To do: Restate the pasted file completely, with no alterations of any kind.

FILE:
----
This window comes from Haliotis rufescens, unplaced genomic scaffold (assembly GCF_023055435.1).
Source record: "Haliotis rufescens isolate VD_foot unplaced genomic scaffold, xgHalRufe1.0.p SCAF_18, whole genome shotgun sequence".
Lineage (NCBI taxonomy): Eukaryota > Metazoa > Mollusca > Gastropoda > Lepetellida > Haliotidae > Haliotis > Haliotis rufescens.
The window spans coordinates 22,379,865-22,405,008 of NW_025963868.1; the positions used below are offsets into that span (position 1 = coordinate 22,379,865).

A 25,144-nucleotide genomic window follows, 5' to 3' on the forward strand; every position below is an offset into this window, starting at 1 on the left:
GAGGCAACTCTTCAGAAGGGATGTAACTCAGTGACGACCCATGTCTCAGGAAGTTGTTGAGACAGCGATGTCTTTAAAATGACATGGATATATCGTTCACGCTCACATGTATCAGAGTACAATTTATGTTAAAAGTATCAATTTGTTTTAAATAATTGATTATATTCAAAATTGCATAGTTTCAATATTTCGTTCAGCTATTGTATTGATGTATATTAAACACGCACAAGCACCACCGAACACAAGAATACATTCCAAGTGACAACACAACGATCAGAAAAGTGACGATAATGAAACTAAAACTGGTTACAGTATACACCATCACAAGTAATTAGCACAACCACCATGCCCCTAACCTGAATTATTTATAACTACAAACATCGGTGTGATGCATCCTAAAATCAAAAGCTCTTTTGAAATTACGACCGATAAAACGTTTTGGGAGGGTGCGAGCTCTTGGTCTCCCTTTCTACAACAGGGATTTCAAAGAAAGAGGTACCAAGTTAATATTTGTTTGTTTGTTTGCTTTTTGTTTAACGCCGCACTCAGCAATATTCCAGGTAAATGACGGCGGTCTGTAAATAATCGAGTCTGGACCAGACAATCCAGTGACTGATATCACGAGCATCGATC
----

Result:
This window comes from Haliotis rufescens, unplaced genomic scaffold (assembly GCF_023055435.1).
Source record: "Haliotis rufescens isolate VD_foot unplaced genomic scaffold, xgHalRufe1.0.p SCAF_18, whole genome shotgun sequence".
Lineage (NCBI taxonomy): Eukaryota > Metazoa > Mollusca > Gastropoda > Lepetellida > Haliotidae > Haliotis > Haliotis rufescens.
The window spans coordinates 22,379,865-22,405,008 of NW_025963868.1; the positions used below are offsets into that span (position 1 = coordinate 22,379,865).

A 25,144-nucleotide genomic window follows, 5' to 3' on the forward strand; every position below is an offset into this window, starting at 1 on the left:
GAGGCAACTCTTCAGAAGGGATGTAACTCAGTGACGACCCATGTCTCAGGAAGTTGTTGAGACAGCGATGTCTTTAAAATGACATGGATATATCGTTCACGCTCACATGTATCAGAGTACAATTTATGTTAAAAGTATCAATTTGTTTTAAATAATTGATTATATTCAAAATTGCATAGTTTCAATATTTCGTTCAGCTATTGTATTGATGTATATTAAACACGCACAAGCACCACCGAACACAAGAATACATTCCAAGTGACAACACAACGATCAGAAAAGTGACGATAATGAAACTAAAACTGGTTACAGTATACACCATCACAAGTAATTAGCACAACCACCATGCCCCTAACCTGAATTATTTATAACTACAAACATCGGTGTGATGCATCCTAAAATCAAAAGCTCTTTTGAAATTACGACCGATAAAACGTTTTGGGAGGGTGCGAGCTCTTGGTCTCCCTTTCTACAACAGGGATTTCAAAGAAAGAGGTACCAAGTTAATATTTGTTTGTTTGTTTGCTTTTTGTTTAACGCCGCACTCAGCAATATTCCAGGTAAATGACGGCGGTCTGTAAATAATCGAGTCTGGACCAGACAATCCAGTGACTGATATCACGAGCATCGATC